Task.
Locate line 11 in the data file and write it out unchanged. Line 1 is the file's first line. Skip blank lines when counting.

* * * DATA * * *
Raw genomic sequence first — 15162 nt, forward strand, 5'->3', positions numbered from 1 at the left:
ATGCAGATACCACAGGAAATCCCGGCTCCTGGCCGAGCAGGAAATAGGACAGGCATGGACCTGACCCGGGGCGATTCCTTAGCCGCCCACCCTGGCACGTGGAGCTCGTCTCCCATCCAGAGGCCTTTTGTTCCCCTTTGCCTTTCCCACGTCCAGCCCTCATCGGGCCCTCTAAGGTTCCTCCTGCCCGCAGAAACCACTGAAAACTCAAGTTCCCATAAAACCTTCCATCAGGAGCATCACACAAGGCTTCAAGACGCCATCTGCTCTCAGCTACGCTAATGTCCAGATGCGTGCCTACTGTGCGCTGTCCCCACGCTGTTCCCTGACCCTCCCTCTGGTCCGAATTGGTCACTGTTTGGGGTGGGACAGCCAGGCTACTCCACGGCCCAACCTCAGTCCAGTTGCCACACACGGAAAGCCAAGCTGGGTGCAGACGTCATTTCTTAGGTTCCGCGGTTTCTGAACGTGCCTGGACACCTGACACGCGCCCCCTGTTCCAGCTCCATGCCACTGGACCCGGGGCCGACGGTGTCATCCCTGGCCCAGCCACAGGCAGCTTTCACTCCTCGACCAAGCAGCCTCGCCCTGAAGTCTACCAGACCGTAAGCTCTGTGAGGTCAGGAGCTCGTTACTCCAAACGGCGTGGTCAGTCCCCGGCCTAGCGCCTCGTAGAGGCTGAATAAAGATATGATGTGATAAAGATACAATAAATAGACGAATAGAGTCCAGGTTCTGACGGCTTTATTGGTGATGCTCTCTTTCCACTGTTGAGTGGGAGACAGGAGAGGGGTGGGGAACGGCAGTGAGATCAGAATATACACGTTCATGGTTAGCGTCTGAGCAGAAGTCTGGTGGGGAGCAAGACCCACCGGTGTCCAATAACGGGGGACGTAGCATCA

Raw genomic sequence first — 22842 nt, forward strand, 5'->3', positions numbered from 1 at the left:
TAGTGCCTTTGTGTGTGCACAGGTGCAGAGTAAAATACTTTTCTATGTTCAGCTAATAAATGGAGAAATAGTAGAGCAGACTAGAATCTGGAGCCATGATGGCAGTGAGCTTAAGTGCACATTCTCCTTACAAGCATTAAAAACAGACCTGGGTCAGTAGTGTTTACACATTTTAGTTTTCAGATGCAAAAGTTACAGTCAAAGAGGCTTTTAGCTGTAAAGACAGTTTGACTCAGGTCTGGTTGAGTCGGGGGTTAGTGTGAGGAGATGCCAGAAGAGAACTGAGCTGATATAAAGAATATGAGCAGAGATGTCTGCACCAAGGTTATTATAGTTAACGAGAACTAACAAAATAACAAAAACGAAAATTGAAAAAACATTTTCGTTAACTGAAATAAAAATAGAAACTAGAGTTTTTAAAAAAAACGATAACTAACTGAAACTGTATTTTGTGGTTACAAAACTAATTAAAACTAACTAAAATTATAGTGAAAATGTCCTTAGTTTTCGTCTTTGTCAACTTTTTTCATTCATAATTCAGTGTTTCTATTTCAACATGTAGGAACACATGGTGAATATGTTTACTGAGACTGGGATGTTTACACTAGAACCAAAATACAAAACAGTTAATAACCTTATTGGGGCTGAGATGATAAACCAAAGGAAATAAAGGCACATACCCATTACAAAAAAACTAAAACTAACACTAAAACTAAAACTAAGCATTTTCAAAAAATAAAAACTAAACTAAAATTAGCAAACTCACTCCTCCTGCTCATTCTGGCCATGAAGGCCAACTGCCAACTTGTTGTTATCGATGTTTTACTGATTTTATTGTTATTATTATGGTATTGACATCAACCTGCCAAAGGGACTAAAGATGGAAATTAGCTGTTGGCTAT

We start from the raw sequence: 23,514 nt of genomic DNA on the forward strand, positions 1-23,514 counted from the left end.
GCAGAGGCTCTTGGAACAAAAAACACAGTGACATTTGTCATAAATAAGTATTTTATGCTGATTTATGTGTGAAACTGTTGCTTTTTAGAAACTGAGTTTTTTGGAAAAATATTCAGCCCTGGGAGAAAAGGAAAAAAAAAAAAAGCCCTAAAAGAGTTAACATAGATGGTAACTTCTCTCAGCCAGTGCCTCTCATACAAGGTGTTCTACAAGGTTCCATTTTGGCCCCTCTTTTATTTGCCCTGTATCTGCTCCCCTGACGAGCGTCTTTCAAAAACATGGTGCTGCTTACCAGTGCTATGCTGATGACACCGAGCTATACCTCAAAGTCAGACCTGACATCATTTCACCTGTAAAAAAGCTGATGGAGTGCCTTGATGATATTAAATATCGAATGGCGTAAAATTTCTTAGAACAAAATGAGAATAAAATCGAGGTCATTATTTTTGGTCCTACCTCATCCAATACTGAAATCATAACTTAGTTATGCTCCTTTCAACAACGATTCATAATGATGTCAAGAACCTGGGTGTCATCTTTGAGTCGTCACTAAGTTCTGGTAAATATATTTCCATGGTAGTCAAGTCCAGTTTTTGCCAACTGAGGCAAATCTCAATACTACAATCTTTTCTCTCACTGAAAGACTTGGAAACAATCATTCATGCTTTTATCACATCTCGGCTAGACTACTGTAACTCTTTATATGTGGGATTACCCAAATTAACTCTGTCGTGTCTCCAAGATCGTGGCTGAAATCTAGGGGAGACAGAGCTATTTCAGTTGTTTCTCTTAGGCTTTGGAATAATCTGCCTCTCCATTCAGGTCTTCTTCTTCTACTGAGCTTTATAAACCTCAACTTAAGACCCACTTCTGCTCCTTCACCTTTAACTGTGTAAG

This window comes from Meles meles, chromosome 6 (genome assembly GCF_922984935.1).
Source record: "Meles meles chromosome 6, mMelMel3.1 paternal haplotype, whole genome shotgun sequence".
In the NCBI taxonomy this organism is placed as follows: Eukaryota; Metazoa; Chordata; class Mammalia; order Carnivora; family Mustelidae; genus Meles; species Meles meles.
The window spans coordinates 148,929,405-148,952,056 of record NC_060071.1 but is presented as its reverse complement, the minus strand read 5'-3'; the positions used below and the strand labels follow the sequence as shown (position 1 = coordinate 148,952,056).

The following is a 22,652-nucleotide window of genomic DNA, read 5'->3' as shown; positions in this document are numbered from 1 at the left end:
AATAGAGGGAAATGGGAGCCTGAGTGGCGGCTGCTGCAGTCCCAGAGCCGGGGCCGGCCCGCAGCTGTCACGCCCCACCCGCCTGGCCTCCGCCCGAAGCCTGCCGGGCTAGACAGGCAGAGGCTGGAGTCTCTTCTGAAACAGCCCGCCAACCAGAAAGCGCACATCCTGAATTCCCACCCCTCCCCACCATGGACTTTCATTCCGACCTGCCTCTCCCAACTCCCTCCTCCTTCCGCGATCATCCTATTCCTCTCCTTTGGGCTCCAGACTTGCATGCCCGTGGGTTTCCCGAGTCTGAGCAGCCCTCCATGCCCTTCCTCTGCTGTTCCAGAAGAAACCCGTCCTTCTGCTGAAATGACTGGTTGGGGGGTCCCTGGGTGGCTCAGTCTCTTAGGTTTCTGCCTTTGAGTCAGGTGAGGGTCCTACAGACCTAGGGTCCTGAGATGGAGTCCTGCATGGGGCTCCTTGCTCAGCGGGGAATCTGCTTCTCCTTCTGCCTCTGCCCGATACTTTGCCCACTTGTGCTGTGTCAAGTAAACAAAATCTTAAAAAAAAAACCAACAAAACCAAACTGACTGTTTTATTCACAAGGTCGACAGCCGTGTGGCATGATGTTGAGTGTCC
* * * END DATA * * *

The following is a 22,652-nucleotide window of genomic DNA, read 5'->3' as shown; positions in this document are numbered from 1 at the left end: